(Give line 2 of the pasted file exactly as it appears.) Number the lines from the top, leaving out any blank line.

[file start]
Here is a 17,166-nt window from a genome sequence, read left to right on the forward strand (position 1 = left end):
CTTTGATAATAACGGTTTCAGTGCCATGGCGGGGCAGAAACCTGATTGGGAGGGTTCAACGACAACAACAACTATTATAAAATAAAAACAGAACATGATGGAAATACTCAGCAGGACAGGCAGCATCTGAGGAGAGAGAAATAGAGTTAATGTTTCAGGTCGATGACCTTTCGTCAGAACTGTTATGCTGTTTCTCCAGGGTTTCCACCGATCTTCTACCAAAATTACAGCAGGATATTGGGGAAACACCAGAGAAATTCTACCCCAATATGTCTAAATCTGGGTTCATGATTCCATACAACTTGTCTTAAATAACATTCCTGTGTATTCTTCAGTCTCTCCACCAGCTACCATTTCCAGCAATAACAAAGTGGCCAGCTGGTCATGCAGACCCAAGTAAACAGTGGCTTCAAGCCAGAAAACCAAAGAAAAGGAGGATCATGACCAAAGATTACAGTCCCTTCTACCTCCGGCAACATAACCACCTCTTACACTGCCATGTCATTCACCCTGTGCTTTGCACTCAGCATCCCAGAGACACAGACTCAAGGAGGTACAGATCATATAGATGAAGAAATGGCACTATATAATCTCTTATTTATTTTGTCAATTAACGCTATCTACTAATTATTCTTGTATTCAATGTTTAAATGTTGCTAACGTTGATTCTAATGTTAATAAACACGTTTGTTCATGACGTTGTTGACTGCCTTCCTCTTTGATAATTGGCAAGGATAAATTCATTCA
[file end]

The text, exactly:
CTTTGATAATAACGGTTTCAGTGCCATGGCGGGGCAGAAACCTGATTGGGAGGGTTCAACGACAACAACAACTATTATAAAATAAAAACAGAACATGATGGAAATACTCAGCAGGACAGGCAGCATCTGAGGAGAGAGAAATAGAGTTAATGTTTCAGGTCGATGACCTTTCGTCAGAACTGTTATGCTGTTTCTCCAGGGTTTCCACCGATCTTCTACCAAAATTACAGCAGGATATTGGGGAAACACCAGAGAAATTCTACCCCAATATGTCTAAATCTGGGTTCATGATTCCATACAACTTGTCTTAAATAACATTCCTGTGTATTCTTCAGTCTCTCCACCAGCTACCATTTCCAGCAATAACAAAGTGGCCAGCTGGTCATGCAGACCCAAGTAAACAGTGGCTTCAAGCCAGAAAACCAAAGAAAAGGAGGATCATGACCAAAGATTACAGTCCCTTCTACCTCCGGCAACATAACCACCTCTTACACTGCCATGTCATTCACCCTGTGCTTTGCACTCAGCATCCCAGAGACACAGACTCAAGGAGGTACAGATCATATAGATGAAGAAATGGCACTATATAATCTCTTATTTATTTTGTCAATTAACGCTATCTACTAATTATTCTTGTATTCAATGTTTAAATGTTGCTAACGTTGATTCTAATGTTAATAAACACGTTTGTTCATGACGTTGTTGACTGCCTTCCTCTTTGATAATTGGCAAGGATAAATTCATTCA